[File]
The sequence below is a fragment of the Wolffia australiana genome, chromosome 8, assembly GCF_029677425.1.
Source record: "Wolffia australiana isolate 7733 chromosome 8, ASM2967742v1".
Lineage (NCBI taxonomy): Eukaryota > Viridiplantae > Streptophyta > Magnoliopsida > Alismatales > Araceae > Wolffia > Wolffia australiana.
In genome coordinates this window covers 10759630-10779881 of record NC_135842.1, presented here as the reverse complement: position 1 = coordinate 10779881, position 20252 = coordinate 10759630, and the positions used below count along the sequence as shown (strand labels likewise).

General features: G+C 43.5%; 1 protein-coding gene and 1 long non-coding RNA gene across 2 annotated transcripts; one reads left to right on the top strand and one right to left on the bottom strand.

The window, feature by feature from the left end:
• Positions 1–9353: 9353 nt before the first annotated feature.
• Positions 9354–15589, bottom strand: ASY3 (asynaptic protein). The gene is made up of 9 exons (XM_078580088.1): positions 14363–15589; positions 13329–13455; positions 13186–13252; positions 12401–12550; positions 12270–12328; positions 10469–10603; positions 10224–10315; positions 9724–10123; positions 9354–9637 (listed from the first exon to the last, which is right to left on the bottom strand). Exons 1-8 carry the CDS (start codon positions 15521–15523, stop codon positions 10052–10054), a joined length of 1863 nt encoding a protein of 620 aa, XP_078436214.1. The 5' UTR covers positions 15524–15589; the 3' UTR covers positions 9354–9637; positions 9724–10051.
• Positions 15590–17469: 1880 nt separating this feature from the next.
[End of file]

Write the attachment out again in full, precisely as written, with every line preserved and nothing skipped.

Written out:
The sequence below is a fragment of the Wolffia australiana genome, chromosome 8, assembly GCF_029677425.1.
Source record: "Wolffia australiana isolate 7733 chromosome 8, ASM2967742v1".
Lineage (NCBI taxonomy): Eukaryota > Viridiplantae > Streptophyta > Magnoliopsida > Alismatales > Araceae > Wolffia > Wolffia australiana.
In genome coordinates this window covers 10759630-10779881 of record NC_135842.1, presented here as the reverse complement: position 1 = coordinate 10779881, position 20252 = coordinate 10759630, and the positions used below count along the sequence as shown (strand labels likewise).

General features: G+C 43.5%; 1 protein-coding gene and 1 long non-coding RNA gene across 2 annotated transcripts; one reads left to right on the top strand and one right to left on the bottom strand.

The window, feature by feature from the left end:
• Positions 1–9353: 9353 nt before the first annotated feature.
• Positions 9354–15589, bottom strand: ASY3 (asynaptic protein). The gene is made up of 9 exons (XM_078580088.1): positions 14363–15589; positions 13329–13455; positions 13186–13252; positions 12401–12550; positions 12270–12328; positions 10469–10603; positions 10224–10315; positions 9724–10123; positions 9354–9637 (listed from the first exon to the last, which is right to left on the bottom strand). Exons 1-8 carry the CDS (start codon positions 15521–15523, stop codon positions 10052–10054), a joined length of 1863 nt encoding a protein of 620 aa, XP_078436214.1. The 5' UTR covers positions 15524–15589; the 3' UTR covers positions 9354–9637; positions 9724–10051.
• Positions 15590–17469: 1880 nt separating this feature from the next.